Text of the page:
A film like Money Monster serves to remind me of the skill and craft that went into the far superior The Big Short. Both films use the financial crash as a springboard, but whereas The Big Short wants you to understand what happened and then use that understanding as your emotional investment, Money Monster skips straight to the outrage. However, there aren’t any answers in outrage, and while director Jodie Foster gets some strong performances out of her excellent cast, her film is remarkably short on tension despite following a hostage crisis motivated by financial ruin.
Lee Gates (George Clooney) is the host of a popular financial program called “Money Monster”, and he’s lovably unbearable to his staff and especially the show’s director, Patty Fenn (Julia Roberts). The day’s top story is the crash of IBIS, a financial firm that recently lost $800 million, which they claim is due to a glitch in their algorithm. Lee is due to have the company’s CEO Walt Camby (Dominic West) on but Camby is nowhere to be found. Instead, crazed gunman Kyle Budwell (Jack O’Connell) sneaks on to set and takes Lee and the show hostage with a gun and a bomb wired to a vest, which he puts on Lee. Kyle demands answers to why he lost everything in the IBIS crash and Lee and Patty try to find a way to stall for answers and maybe, with a gun literally pointed at their heads, do journalism instead of entertainment.
Money Monster has a collection of good ideas for a starting point, but never knows how to develop them further. The financial crash presents a wealth of interesting topics, but the movie doesn’t know how to contribute to the conversation beyond shouting, “I too am angry!” It’s sympathetic and yet rarely seems to have an understanding of what’s is sympathizing with. The movie is ripping from the headlines, but didn’t seem to read the article. Foster had a prime opportunity to seize on the media’s complicity in the financial crash, but instead she wants to shift the blame over to isolated incidents and conspiracy theories.
This leads to a film that has a lot of intensity, and nowhere to put it. We get wrapped up in the immediate stakes, but can’t shake the feeling that there won’t be a bigger payoff because there’s no larger investment. What we invest is because of the tremendous performances from the lead actors. Clooney remains charm incarnate and oddly relatable despite being the handsome, callow host of a cancerous TV program. Roberts is fierce and fiery as Patty, and she gives the film its capable center. And O’Connell continues to be an actor in search of a breakthrough role. His performance here is so good where he switches between loathsomely dangerous and incredibly sympathetic without missing a beat. Fans of his past work won’t be surprised of how good he is here and hopefully he wins over some new converts.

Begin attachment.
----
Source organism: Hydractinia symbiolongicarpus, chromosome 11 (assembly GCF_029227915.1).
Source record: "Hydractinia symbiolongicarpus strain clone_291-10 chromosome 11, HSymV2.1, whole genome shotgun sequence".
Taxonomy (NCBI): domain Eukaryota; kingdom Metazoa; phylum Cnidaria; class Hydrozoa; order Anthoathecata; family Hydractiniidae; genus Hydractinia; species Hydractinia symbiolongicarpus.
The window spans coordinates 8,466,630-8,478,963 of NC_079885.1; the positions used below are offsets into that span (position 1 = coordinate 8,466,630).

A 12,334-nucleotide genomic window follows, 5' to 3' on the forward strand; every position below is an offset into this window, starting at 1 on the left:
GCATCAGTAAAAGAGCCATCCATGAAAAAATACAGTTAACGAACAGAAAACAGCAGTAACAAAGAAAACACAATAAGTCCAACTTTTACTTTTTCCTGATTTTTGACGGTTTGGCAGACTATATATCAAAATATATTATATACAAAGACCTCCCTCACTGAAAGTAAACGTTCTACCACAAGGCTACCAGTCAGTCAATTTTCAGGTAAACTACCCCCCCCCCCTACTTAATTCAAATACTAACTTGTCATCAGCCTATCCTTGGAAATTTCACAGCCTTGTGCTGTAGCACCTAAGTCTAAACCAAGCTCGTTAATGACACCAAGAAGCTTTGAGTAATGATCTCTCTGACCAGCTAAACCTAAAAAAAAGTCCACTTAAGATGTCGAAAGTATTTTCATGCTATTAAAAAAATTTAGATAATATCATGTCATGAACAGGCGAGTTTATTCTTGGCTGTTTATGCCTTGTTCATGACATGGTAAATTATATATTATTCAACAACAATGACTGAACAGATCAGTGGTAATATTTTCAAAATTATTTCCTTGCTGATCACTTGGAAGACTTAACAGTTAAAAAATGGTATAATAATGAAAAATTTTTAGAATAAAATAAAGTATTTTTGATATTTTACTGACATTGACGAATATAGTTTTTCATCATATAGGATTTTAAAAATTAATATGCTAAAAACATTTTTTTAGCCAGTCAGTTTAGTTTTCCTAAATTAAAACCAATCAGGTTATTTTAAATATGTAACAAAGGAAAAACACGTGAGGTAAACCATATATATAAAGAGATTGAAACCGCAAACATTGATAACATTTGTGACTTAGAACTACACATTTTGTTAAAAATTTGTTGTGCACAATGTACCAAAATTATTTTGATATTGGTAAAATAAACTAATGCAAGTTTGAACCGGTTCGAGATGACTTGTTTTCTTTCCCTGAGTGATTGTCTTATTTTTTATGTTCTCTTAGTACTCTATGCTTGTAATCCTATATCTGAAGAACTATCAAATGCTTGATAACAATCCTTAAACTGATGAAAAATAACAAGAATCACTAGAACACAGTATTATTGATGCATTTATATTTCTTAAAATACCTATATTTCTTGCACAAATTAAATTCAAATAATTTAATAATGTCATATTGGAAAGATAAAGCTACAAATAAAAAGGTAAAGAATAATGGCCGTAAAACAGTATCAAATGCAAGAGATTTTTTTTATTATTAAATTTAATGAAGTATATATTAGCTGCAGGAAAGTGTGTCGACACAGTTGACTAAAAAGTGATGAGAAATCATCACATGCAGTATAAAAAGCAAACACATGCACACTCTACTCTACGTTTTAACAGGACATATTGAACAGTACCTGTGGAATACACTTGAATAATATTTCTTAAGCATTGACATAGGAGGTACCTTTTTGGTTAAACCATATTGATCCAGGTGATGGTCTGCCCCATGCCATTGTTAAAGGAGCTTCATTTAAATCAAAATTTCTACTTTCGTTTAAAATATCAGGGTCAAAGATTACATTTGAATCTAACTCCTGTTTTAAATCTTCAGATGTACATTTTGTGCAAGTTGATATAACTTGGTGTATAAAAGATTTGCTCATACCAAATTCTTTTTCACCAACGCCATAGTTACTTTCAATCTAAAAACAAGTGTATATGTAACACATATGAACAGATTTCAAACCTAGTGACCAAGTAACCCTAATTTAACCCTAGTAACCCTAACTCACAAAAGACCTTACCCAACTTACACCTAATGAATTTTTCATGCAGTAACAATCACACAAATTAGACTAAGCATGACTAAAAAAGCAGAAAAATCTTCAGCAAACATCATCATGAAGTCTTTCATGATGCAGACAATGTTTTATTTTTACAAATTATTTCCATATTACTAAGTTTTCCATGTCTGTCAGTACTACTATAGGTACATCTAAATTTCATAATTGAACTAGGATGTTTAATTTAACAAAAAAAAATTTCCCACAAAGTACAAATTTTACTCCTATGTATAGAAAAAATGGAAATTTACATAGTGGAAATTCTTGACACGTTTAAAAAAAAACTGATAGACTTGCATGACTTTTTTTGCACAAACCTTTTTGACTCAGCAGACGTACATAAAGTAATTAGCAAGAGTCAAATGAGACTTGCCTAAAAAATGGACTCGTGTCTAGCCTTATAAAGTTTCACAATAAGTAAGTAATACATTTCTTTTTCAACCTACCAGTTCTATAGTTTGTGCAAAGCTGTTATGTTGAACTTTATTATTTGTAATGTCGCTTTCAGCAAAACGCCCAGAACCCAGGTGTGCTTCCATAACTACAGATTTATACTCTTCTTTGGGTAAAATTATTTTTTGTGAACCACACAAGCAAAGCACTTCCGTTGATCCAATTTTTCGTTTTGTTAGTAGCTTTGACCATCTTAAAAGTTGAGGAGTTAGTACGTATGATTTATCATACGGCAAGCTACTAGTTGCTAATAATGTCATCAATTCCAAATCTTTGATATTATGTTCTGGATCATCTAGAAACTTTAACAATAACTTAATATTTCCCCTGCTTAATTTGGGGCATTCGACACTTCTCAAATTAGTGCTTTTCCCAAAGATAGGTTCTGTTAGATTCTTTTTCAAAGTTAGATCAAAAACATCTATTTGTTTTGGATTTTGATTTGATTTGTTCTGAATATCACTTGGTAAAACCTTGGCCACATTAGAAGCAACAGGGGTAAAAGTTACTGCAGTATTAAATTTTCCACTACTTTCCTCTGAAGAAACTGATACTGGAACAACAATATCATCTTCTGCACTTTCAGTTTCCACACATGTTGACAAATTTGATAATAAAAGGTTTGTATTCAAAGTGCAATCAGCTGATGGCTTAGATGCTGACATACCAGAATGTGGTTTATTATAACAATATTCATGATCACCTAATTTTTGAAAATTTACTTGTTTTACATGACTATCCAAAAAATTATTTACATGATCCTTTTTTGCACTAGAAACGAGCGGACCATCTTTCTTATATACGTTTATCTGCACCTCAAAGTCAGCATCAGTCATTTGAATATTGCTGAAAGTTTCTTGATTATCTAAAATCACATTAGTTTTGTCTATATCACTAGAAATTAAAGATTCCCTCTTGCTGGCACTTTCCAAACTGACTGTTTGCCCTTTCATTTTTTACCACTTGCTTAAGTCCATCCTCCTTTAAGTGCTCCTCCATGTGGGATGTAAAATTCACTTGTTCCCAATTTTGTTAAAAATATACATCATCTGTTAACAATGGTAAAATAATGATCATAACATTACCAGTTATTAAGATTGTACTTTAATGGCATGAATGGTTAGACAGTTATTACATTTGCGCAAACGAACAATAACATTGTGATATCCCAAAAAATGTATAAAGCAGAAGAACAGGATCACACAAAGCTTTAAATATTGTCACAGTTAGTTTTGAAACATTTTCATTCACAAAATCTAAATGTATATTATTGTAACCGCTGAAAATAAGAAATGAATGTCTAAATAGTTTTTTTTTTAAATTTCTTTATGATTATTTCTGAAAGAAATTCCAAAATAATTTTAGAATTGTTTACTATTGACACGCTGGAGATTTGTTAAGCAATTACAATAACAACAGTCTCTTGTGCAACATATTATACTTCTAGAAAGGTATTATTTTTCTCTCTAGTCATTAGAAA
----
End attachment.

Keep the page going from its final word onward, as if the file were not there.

The strength of these performances actually takes the subtext of Money Monster and puts it someplace unexpected: strong women trying to clean up after childish men. It’s not where a hostage drama naturally goes, but that’s how Foster sets up her characters with Patty trying to work through Lee, Kyle getting berated by his girlfriend Molly (Emily Meade), and Camby being investigated by his Chief Communications Officer, Diane Lester (Caitriona Balfe). The sympathies of the film lay with these three women, and when viewed through this lens, Money Monster is a modestly interesting portrait of women tackling a crisis.
Unfortunately, the crisis at the forefront never seems to be fully understood or reckoned with, so while the movie can throw out phases like Matt Taibbi’s “great vampire squid” or point to our obsession with media spectacle, nothing in Money Monster digs deeper. It has no answers and its critiques are obvious. While the performances make it a captivating experience, Money Monster could have been worth so much more.